• Thank you for your advice! really helped me and I’ve improved on working on the black keys! THANK YOU!!!

  15. Dear Mr. Hoffman,
    I’m very pleased with your work as a piano teacher. I have learned much from your program. However, I’m having some trouble getting my fingers to move when they need to. Are there any exercises I can do to improve?
    Thank you!
    Grace

    • Hi Grace, Can you describe what kind of trouble you are having? I would probably suggest repeating lessons 3, 5, 7, and 9. Watch and practice each lesson carefully for several days. Remember that piano is not something that you just pick up in a couple of tries. Each lesson may take several days of practice to completely master. Just keep practicing and you’ll get it!! Happy playing! Mr. Hoffman

  16. i think the little parts at the end are so funny so dose my bfff elva ps. if u read this mr. hoffman u have realy helped me on the piano ;). i am realy good at the piano now =) so thnks a lot

  17. Thank you so much for making your videos available. My 6 year old boy loves taking lessons from you.

    One day he told me he wanted to learn to play the piano but he didn’t want a teacher telling him what to do.

    I found your website and showed it to him and he decided this is what he wanted to learn piano. He is now on lesson 9!

    Thank you, thank you, thank you!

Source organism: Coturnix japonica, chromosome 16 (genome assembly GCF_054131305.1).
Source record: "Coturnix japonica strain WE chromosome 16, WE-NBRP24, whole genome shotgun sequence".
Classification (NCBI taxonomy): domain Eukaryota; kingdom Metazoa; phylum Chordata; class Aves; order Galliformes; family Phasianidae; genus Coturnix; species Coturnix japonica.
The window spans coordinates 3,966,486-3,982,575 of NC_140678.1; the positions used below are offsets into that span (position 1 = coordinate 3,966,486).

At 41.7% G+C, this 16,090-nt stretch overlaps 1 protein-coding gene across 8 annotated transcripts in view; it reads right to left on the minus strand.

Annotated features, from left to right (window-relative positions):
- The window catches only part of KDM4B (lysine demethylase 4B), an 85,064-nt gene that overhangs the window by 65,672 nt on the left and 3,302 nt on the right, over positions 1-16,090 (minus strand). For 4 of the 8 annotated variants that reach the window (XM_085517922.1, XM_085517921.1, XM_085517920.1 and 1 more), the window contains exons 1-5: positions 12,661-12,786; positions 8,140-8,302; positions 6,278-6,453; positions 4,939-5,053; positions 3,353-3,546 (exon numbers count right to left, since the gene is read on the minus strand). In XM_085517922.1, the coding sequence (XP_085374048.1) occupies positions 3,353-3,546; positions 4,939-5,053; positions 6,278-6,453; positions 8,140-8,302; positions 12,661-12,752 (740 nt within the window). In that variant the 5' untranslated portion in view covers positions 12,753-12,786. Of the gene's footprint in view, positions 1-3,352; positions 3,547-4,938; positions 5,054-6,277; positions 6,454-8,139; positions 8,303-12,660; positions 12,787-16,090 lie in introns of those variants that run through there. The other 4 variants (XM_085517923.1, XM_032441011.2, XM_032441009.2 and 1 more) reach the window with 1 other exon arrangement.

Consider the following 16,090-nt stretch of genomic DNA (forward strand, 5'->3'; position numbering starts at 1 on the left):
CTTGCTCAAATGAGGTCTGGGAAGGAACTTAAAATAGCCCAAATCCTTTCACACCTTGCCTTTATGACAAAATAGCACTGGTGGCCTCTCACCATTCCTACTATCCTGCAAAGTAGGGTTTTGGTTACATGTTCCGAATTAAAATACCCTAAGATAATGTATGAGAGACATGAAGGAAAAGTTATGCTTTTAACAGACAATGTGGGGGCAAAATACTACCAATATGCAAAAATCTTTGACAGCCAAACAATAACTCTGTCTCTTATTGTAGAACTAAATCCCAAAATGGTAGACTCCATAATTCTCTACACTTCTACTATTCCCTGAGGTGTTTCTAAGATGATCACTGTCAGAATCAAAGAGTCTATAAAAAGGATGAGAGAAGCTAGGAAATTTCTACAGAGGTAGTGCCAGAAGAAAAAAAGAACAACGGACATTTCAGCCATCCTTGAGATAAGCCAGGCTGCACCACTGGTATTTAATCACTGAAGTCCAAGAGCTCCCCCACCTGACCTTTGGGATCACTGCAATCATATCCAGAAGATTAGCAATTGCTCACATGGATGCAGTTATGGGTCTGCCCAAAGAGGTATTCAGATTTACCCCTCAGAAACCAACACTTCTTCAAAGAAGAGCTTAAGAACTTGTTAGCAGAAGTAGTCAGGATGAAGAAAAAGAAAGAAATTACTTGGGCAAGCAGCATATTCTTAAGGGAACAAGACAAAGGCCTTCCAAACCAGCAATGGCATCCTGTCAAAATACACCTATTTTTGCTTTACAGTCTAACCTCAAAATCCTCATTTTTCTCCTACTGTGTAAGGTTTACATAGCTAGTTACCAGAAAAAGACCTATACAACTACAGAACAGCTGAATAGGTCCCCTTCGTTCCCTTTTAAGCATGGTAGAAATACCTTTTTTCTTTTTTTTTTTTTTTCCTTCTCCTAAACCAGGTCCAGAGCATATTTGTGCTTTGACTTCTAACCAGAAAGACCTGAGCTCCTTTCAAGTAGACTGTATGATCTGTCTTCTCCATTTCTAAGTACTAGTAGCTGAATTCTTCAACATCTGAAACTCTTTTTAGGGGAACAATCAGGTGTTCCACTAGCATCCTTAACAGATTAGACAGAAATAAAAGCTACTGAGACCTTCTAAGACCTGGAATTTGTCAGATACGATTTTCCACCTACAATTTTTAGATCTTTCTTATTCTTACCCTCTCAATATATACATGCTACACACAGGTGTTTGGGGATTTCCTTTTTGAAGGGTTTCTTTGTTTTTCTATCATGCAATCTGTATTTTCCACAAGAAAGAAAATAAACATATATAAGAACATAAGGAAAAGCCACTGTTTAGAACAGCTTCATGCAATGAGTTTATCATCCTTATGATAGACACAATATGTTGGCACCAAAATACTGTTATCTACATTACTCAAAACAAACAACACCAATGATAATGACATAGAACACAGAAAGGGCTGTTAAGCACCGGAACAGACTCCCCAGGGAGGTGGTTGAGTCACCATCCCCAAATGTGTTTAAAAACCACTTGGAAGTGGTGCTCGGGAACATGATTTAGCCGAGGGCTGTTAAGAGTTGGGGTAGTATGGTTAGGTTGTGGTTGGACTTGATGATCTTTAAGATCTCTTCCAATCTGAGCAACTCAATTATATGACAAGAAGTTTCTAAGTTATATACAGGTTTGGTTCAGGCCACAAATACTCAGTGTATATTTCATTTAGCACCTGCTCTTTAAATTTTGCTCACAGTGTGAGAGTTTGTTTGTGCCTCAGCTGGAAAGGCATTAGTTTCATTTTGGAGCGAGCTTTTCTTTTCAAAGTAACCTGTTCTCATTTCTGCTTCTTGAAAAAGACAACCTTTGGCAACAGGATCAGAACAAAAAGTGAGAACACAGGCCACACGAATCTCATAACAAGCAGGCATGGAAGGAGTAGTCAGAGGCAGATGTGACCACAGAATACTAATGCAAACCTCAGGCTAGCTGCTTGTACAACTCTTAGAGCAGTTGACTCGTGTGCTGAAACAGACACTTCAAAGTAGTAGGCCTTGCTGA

18. I download the note from your website . It said:” try using metronome set between 60 and 66, and play one note per click ” I don’t know what is metronome 60 and 66 – and play one note per click I check pervious lesson we didn’t go through that . Please reply kinda lost here

    • Hi Kristy, a metronome is a small device which makes a clicking sound to a steady beat, which you can set to various speeds. This can be useful for practicing. You can purchase a metronome or if you have a smart phone, there are some free apps that turn your phone into a metronome. For this exercise, set the metronome to about 60-66 beats per minute, then play 1 note per every click of the metronome. This will help develop good steady beat and timing. I hope this helps!

      • I’m so glad you’re enjoying our lessons. In the opening credits, you’re hearing “All of Me” by Jon Schmidt. You can buy an audio track of the entire song, purchase the sheet music, and see the whole song performed by Jon at thepianoguys.com/portfolio/all-of-me-jon-schmidt